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Review: Amazon Fire HD 7 tablet

Amazon has been producing its Fire tablets for the past few years, and the devices have remained among the retailer's top selling items. For one reason, they are always good solid products, but for another, Amazon sells them at a good price and frequently discounts the devices. Now the company has released its latest iteration of the tablet, but what new features does it bring along?

In all honesty, there are not a lot of big changes, but many minor updates to both the operating system and the hardware have been made. The new tablet comes in both six and seven inch models, though there is also a new 8.9, which retains the HDX name used for last year's models of both 7 and 8.9 devices.

The Hardware

True to a tradition that has been part of this culture for the past three years, Amazon has moved the buttons around. The 2012 model featured flush buttons for power and volume located one above the other on one side. That design proved a bit difficult, as you sometimes had to look to find them. Last year's HDX improved on that, placing them on opposing sides and indenting them slightly, making it easy to locate by touch.

The new tablet comes with a 1280 x 800 resolution screen, quad core processor and both front and rear facing cameras. The company also promises up to 8 hours of battery life, depending on usage. In addition, you'll get Dolby sound from the two stereo speakers, along with a built-in microphone and a headphone jack.

As for the button movement, it doesn't seem a big deal. While different from last year's HDX, they are still easily located by touch - no need to turn the device sideways, as was the case two years ago.

The Fire HD bezel isn't especially thin, but also not huge. Unlike last year, the sides and back around it feels a bit more durable this time around. You can still buy a nice case for it though, if you're one to worry about your investment. The rear camera is also new. Previously you had to purchase the 8.9 version for that.

Fire HD resized


As previously stated, the Fire HD comes with version 4.0 of Amazon's flavour of Android. You'd be hard pressed to realise you were using Google's operating system, as it has been customised to death. That's not a bad thing, however. It works very well. But, if you're looking for Google apps or the Play store then you're in the wrong place.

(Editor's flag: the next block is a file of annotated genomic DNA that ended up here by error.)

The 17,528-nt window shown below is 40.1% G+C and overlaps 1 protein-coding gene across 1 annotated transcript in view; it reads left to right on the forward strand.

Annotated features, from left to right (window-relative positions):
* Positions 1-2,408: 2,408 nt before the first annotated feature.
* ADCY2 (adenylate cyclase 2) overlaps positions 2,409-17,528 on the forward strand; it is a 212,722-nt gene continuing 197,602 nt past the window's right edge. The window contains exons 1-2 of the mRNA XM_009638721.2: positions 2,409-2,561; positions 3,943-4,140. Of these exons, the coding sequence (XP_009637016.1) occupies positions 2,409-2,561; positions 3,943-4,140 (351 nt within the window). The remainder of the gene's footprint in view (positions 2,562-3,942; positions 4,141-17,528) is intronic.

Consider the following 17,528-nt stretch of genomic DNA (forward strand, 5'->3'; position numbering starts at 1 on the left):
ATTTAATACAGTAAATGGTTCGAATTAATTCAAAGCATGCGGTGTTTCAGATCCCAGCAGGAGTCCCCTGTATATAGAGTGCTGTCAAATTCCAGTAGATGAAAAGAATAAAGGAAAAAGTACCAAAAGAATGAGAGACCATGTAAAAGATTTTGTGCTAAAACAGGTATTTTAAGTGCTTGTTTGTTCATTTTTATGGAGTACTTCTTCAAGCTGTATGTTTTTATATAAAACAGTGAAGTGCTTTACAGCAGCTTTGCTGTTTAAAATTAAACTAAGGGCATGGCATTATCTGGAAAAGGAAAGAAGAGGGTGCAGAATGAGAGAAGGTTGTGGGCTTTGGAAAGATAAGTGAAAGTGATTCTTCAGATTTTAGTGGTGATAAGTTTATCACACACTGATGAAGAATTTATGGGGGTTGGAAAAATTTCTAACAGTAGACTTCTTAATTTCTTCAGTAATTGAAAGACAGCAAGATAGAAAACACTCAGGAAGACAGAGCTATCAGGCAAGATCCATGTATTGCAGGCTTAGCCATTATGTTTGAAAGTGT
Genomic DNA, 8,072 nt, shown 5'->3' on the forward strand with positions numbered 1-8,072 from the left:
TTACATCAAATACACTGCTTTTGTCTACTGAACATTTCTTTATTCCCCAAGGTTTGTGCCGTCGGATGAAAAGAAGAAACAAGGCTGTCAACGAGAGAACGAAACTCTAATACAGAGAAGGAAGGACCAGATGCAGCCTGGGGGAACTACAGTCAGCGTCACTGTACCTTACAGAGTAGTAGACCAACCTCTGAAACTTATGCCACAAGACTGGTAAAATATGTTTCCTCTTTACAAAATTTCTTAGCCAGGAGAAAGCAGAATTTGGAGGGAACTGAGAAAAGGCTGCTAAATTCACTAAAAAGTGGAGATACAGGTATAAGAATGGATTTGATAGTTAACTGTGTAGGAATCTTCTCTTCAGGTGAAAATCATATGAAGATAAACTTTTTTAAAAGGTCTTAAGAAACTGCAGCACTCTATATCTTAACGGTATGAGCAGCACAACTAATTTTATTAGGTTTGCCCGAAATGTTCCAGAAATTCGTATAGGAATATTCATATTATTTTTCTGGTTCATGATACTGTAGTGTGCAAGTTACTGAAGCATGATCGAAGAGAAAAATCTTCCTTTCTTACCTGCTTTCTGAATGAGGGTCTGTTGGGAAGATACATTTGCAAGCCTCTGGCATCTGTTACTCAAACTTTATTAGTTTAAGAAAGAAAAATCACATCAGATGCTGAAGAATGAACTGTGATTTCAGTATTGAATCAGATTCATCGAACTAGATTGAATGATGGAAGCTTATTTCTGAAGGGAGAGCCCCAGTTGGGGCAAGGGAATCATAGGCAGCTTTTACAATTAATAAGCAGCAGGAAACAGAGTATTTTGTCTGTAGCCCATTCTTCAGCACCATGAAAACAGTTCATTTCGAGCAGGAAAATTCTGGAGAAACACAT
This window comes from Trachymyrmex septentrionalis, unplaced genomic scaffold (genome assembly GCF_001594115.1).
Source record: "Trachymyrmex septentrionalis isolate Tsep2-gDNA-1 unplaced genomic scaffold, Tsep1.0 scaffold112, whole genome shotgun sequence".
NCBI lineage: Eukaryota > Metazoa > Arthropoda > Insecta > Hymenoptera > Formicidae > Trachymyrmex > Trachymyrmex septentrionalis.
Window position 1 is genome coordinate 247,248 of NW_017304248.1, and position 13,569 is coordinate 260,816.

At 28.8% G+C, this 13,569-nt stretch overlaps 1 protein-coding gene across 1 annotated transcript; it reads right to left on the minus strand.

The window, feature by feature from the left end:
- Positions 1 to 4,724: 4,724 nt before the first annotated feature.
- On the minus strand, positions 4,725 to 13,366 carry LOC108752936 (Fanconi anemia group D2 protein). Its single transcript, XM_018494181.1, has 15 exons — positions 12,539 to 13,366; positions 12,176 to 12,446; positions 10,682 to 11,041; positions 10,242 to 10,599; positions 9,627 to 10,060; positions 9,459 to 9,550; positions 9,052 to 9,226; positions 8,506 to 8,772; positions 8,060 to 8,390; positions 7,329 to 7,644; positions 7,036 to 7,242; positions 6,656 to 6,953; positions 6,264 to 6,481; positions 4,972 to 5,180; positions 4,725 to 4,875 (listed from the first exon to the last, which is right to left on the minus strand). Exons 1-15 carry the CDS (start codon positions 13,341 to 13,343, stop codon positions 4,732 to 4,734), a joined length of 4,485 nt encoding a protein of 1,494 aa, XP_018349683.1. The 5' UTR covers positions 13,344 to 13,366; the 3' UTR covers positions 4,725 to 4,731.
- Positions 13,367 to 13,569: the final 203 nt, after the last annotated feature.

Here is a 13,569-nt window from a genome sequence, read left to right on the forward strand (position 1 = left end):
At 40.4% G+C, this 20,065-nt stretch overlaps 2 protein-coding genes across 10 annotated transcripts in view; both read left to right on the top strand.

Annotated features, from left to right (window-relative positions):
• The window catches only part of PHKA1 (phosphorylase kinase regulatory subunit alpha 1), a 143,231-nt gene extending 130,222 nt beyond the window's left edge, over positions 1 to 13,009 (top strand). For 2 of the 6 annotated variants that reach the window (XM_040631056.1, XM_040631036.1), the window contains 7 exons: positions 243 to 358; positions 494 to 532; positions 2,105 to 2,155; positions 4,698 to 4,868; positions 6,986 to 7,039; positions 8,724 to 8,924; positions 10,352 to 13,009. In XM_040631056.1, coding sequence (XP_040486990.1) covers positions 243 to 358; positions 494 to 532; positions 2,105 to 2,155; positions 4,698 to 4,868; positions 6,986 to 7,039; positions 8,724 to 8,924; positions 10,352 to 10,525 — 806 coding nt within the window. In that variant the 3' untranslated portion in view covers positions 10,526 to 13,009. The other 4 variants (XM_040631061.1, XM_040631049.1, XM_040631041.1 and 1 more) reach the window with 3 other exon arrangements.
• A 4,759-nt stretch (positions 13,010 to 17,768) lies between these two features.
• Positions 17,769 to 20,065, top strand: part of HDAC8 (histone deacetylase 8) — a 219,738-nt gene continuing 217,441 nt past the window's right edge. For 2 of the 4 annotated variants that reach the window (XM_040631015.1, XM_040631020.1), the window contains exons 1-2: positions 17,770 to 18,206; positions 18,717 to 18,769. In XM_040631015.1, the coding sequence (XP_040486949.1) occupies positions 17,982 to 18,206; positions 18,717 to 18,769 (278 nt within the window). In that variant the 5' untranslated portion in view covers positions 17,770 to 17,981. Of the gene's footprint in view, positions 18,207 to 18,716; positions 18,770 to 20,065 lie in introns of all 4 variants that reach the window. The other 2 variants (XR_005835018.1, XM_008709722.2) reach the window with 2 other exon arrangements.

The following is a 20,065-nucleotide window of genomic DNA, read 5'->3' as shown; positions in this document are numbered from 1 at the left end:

There's a number of improvements in the latest build, though none are stunning. Still present is the easy pull down bar from the top, which gives access to settings, wireless, quiet time and more. A swipe up from the bottom gets you the Silk browser, camera, calendar, contacts and, of course, the ability to shop on Amazon. You can also access family accounts and limit access for younger children.

The menu across the top, which provides easy access to books, video and more, remains unchanged. The main interface also has not been altered - it's still an easy sideways swipe to find what you're looking for.


I've compared the new Fire HD 7 to last year's HDX 7, but it really doesn't compete with that. That one is still available, and currently discounted to $179. The new HD replaces last year's HD, though I never used that one, so base my observations on experience.

This tablet, while not vastly different, does boast improvements, including a rear camera. It also retains the stereo speakers that made the older model so good for watching Prime video and using Prime music service.

Since its arrival, the device has been updated to Fire OS 4.1.1, though no official word came from Amazon citing the differences, meaning it was likely bug fixes and performance enhancements.

So, is it worth the upgrade? That's a hard question to answer. It's very good and response time is quick. The button placement is different, but there isn't anything wrong with it in that regard.

Overall, it's an improvement, to be sure. Is it a major one? No, not really. Amazon seems to have pretty much perfected the platform and new models are now incremental ones. However, at $139 this is not a major expense, and if you need a tablet then you can't go wrong investing your money here. It helps if you are part of the Amazon ecosystem, as those who are will see the most benefit from this purchase.

In the end, the conclusion is that the Amazon Fire HD gets two thumbs up from me.